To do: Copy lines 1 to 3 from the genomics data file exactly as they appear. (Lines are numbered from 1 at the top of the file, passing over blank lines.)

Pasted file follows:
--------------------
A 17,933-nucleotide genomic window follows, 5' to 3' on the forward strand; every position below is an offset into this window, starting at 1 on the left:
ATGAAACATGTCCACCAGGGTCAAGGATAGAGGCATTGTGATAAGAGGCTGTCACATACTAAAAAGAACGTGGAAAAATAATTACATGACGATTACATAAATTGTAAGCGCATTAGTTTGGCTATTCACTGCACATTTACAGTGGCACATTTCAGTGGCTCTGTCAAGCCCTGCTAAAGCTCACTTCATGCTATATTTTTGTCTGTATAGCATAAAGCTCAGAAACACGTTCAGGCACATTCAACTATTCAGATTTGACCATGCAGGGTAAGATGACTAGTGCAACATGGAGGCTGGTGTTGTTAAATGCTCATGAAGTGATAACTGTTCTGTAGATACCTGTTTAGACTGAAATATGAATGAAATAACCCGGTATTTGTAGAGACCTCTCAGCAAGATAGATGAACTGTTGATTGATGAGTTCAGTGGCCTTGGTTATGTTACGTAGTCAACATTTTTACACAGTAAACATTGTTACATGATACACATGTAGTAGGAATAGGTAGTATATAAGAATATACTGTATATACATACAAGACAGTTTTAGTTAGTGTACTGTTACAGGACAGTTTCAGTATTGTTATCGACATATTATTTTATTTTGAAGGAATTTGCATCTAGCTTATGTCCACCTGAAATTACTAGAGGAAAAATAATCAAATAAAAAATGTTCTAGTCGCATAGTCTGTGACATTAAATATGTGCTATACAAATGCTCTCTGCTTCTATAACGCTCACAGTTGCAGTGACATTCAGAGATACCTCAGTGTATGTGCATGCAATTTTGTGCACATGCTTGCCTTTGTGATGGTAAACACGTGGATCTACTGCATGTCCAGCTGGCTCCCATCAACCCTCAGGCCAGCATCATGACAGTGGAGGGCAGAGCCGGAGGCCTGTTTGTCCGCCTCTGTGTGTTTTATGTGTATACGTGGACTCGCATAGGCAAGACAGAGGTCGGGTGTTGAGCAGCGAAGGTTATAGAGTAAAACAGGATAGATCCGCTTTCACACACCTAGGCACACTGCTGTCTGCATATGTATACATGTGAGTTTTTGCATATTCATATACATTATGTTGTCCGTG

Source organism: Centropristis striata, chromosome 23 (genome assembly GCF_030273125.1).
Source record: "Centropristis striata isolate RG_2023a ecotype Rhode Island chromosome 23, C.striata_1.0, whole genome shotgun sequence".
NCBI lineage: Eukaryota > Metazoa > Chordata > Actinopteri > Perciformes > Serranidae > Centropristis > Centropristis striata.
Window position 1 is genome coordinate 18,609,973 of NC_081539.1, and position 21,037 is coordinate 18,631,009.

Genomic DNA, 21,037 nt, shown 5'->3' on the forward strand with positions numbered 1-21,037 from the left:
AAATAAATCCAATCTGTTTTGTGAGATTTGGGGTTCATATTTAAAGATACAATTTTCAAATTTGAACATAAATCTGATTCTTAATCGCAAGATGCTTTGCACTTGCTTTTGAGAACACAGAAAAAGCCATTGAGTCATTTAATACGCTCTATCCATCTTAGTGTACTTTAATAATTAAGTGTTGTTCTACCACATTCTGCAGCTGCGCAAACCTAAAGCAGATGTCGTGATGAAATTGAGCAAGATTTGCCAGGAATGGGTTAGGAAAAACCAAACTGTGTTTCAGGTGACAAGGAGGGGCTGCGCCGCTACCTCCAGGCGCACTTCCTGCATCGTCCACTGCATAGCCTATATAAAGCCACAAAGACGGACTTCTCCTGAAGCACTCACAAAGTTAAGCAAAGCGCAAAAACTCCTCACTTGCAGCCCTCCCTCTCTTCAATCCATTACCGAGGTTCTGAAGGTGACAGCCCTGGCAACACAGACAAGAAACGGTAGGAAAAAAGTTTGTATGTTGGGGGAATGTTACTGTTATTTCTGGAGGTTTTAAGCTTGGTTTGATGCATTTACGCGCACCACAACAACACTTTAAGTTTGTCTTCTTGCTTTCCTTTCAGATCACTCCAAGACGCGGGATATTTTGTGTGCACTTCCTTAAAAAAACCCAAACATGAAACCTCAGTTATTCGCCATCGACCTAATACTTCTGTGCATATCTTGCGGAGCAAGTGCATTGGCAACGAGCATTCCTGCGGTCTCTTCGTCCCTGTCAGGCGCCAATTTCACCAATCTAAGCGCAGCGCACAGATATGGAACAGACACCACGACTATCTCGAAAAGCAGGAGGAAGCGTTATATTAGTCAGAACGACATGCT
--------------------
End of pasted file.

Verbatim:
A 17,933-nucleotide genomic window follows, 5' to 3' on the forward strand; every position below is an offset into this window, starting at 1 on the left:
ATGAAACATGTCCACCAGGGTCAAGGATAGAGGCATTGTGATAAGAGGCTGTCACATACTAAAAAGAACGTGGAAAAATAATTACATGACGATTACATAAATTGTAAGCGCATTAGTTTGGCTATTCACTGCACATTTACAGTGGCACATTTCAGTGGCTCTGTCAAGCCCTGCTAAAGCTCACTTCATGCTATATTTTTGTCTGTATAGCATAAAGCTCAGAAACACGTTCAGGCACATTCAACTATTCAGATTTGACCATGCAGGGTAAGATGACTAGTGCAACATGGAGGCTGGTGTTGTTAAATGCTCATGAAGTGATAACTGTTCTGTAGATACCTGTTTAGACTGAAATATGAATGAAATAACCCGGTATTTGTAGAGACCTCTCAGCAAGATAGATGAACTGTTGATTGATGAGTTCAGTGGCCTTGGTTATGTTACGTAGTCAACATTTTTACACAGTAAACATTGTTACATGATACACATGTAGTAGGAATAGGTAGTATATAAGAATATACTGTATATACATACAAGACAGTTTTAGTTAGTGTACTGTTACAGGACAGTTTCAGTATTGTTATCGACATATTATTTTATTTTGAAGGAATTTGCATCTAGCTTATGTCCACCTGAAATTACTAGAGGAAAAATAATCAAATAAAAAATGTTCTAGTCGCATAGTCTGTGACATTAAATATGTGCTATACAAATGCTCTCTGCTTCTATAACGCTCACAGTTGCAGTGACATTCAGAGATACCTCAGTGTATGTGCATGCAATTTTGTGCACATGCTTGCCTTTGTGATGGTAAACACGTGGATCTACTGCATGTCCAGCTGGCTCCCATCAACCCTCAGGCCAGCATCATGACAGTGGAGGGCAGAGCCGGAGGCCTGTTTGTCCGCCTCTGTGTGTTTTATGTGTATACGTGGACTCGCATAGGCAAGACAGAGGTCGGGTGTTGAGCAGCGAAGGTTATAGAGTAAAACAGGATAGATCCGCTTTCACACACCTAGGCACACTGCTGTCTGCATATGTATACATGTGAGTTTTTGCATATTCATATACATTATGTTGTCCGTG

Source organism: Centropristis striata, chromosome 23 (genome assembly GCF_030273125.1).